Blackout in Brazil / by Mark Langevin

In the midst of a constructive policy debate over energy policy, Brazil endured several hours of electricity outage on October 25 and 26th.   Reuters reports,

“Officials said a fire in a substation in the Amazon knocked out the whole northeastern electricity grid in the region's worst blackout since 2001. The outage, which follows two other big blackouts in Brazil in as many months, lasted up to four hours in some places and brought major industries to a halt.”

Brazil’s Ministry of Mines and Energy concluded that the outage was caused by the failure of the Second Circuit-Imperatriz of the Colinas 500 kilowatt transmission line owned by TAESA, a private firm controlled by CEMIG.  The system did not effectively back up the failure leading to the complete shutoff of all transmission lines connected to Colinas.

This most recent blackout calls into question whether Brazil’s policies and programs to expand power generation and transmission are sufficient to meet mounting demand, both industrial and residential, in the coming years.

“Brazil went through a so-called "blackout crisis" in 2001 and 2002, when a drought limited the output of hydroelectric dams. In response, the government rationed electricity in certain regions, severely crimping economic growth. While Brazil has invested heavily in electricity generation since then, it still has a long way to go. The government plans to build as many as 48 new hydroelectric plants by 2020 to keep up with the energy demands of rapid economic growth.”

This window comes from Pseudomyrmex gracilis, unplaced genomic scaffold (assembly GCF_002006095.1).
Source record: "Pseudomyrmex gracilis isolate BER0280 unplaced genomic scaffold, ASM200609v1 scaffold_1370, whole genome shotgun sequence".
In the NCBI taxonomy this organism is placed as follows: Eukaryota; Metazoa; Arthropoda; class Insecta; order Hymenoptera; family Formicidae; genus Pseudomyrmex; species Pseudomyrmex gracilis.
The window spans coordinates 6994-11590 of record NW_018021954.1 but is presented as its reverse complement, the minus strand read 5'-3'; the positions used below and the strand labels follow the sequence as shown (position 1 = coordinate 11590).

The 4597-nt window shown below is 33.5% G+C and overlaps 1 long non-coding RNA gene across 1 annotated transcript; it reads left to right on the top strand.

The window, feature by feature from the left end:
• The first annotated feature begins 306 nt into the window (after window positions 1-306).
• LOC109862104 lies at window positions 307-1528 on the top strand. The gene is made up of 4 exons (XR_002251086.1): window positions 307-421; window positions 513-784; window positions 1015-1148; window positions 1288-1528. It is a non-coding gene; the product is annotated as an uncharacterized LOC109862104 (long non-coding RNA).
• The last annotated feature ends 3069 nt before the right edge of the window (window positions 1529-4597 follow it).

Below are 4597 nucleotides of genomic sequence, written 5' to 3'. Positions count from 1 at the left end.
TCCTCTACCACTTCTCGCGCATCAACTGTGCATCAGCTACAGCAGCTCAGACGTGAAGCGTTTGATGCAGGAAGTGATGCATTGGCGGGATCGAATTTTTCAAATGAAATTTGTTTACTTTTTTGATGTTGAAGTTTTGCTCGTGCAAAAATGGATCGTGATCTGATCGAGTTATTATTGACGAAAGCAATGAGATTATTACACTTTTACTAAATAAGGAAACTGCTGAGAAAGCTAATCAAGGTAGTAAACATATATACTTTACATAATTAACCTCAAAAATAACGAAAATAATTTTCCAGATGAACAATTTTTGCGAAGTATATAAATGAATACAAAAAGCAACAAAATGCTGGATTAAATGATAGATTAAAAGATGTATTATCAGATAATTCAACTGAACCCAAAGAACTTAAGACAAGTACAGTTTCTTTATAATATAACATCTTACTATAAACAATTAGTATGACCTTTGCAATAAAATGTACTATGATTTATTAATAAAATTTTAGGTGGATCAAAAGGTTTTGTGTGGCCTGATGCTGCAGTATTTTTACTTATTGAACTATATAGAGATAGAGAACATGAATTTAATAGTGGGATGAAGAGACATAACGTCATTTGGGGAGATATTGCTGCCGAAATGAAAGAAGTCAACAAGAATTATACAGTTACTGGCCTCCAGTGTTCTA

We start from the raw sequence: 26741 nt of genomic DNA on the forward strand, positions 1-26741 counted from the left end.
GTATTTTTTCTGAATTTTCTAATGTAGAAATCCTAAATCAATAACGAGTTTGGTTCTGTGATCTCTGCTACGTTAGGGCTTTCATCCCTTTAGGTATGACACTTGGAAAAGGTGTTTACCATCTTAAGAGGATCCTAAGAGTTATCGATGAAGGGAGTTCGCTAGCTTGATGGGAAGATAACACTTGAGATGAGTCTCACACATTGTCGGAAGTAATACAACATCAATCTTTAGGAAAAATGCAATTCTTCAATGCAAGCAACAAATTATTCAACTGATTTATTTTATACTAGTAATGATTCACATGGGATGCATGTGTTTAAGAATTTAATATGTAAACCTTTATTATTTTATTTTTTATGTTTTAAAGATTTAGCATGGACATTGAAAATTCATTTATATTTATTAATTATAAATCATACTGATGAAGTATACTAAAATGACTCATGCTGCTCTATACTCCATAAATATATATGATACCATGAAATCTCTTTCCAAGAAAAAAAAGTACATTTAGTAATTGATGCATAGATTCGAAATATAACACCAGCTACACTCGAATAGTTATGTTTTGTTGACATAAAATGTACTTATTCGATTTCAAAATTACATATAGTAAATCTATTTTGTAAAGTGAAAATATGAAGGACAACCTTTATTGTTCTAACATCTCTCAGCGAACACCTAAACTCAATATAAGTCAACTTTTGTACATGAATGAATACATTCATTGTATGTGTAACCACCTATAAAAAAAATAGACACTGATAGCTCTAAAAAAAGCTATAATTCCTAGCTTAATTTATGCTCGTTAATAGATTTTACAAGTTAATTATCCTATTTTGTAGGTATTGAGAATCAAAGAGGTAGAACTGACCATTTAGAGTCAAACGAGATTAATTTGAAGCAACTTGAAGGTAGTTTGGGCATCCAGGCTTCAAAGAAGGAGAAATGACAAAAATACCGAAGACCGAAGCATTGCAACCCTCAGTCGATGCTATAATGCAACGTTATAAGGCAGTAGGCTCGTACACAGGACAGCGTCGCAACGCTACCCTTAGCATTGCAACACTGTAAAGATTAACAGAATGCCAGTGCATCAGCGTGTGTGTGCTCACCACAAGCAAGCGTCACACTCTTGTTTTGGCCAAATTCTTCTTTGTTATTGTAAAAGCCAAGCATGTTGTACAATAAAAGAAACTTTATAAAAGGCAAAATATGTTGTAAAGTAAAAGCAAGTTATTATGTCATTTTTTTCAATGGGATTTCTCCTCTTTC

Yet, in the past several years a growing current of opposition to the government’s plans to harness the untapped hydropower of the Amazon basin, including the Belo Monte dam project, has certainly slowed the growth of power generation and impacted decision making, including the calculations of private investors and elected officials.

With this most recent outage, Brazil is likely to revisit the national power generation policy and look for opportunities to accelerate expansionary activities, including the planned hydropower projects in the Amazon. Opponents to dam construction will be hard pressed to offer viable alternatives in the short run, but could convince policymakers to make greater investments in alternatives such as solar and wind in the coming years.   This debate revolves around the difficult effort to stimulate economic and social development through greater access to electricity and all the creature comforts that require increasing amounts of power. This debate impacts every sector and interest in Brazil, and will likely shape President Dilma’s own efforts to seek re-election in two years.